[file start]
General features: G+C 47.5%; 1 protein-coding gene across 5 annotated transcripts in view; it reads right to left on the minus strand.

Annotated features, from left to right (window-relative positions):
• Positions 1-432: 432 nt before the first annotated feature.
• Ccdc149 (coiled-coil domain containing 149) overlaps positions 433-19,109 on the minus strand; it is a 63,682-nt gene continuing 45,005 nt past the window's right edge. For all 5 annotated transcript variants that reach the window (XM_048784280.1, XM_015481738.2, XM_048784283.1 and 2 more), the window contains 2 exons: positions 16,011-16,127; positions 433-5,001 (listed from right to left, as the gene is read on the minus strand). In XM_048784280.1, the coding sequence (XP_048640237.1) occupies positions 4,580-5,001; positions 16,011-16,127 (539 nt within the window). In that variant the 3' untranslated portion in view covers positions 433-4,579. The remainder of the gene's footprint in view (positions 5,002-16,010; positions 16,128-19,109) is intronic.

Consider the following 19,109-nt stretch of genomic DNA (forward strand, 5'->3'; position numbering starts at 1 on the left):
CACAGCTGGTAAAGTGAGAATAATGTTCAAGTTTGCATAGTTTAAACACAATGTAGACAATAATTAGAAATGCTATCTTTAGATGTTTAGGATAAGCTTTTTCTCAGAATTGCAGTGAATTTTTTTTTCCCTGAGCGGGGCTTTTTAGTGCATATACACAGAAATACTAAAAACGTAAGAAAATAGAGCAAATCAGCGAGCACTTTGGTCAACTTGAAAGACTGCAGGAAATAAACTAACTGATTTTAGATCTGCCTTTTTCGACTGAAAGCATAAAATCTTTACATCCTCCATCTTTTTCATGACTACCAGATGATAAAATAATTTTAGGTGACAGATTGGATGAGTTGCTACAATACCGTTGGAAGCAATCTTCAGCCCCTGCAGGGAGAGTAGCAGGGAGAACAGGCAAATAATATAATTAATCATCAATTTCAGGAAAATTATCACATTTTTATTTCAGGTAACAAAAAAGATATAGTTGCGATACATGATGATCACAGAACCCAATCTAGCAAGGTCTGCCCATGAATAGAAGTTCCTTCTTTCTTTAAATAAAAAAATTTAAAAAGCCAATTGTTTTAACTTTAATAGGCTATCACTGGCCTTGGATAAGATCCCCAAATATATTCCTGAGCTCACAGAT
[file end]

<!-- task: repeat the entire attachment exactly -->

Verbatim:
General features: G+C 47.5%; 1 protein-coding gene across 5 annotated transcripts in view; it reads right to left on the minus strand.

Annotated features, from left to right (window-relative positions):
• Positions 1-432: 432 nt before the first annotated feature.
• Ccdc149 (coiled-coil domain containing 149) overlaps positions 433-19,109 on the minus strand; it is a 63,682-nt gene continuing 45,005 nt past the window's right edge. For all 5 annotated transcript variants that reach the window (XM_048784280.1, XM_015481738.2, XM_048784283.1 and 2 more), the window contains 2 exons: positions 16,011-16,127; positions 433-5,001 (listed from right to left, as the gene is read on the minus strand). In XM_048784280.1, the coding sequence (XP_048640237.1) occupies positions 4,580-5,001; positions 16,011-16,127 (539 nt within the window). In that variant the 3' untranslated portion in view covers positions 433-4,579. The remainder of the gene's footprint in view (positions 5,002-16,010; positions 16,128-19,109) is intronic.

Consider the following 19,109-nt stretch of genomic DNA (forward strand, 5'->3'; position numbering starts at 1 on the left):
CACAGCTGGTAAAGTGAGAATAATGTTCAAGTTTGCATAGTTTAAACACAATGTAGACAATAATTAGAAATGCTATCTTTAGATGTTTAGGATAAGCTTTTTCTCAGAATTGCAGTGAATTTTTTTTTCCCTGAGCGGGGCTTTTTAGTGCATATACACAGAAATACTAAAAACGTAAGAAAATAGAGCAAATCAGCGAGCACTTTGGTCAACTTGAAAGACTGCAGGAAATAAACTAACTGATTTTAGATCTGCCTTTTTCGACTGAAAGCATAAAATCTTTACATCCTCCATCTTTTTCATGACTACCAGATGATAAAATAATTTTAGGTGACAGATTGGATGAGTTGCTACAATACCGTTGGAAGCAATCTTCAGCCCCTGCAGGGAGAGTAGCAGGGAGAACAGGCAAATAATATAATTAATCATCAATTTCAGGAAAATTATCACATTTTTATTTCAGGTAACAAAAAAGATATAGTTGCGATACATGATGATCACAGAACCCAATCTAGCAAGGTCTGCCCATGAATAGAAGTTCCTTCTTTCTTTAAATAAAAAAATTTAAAAAGCCAATTGTTTTAACTTTAATAGGCTATCACTGGCCTTGGATAAGATCCCCAAATATATTCCTGAGCTCACAGAT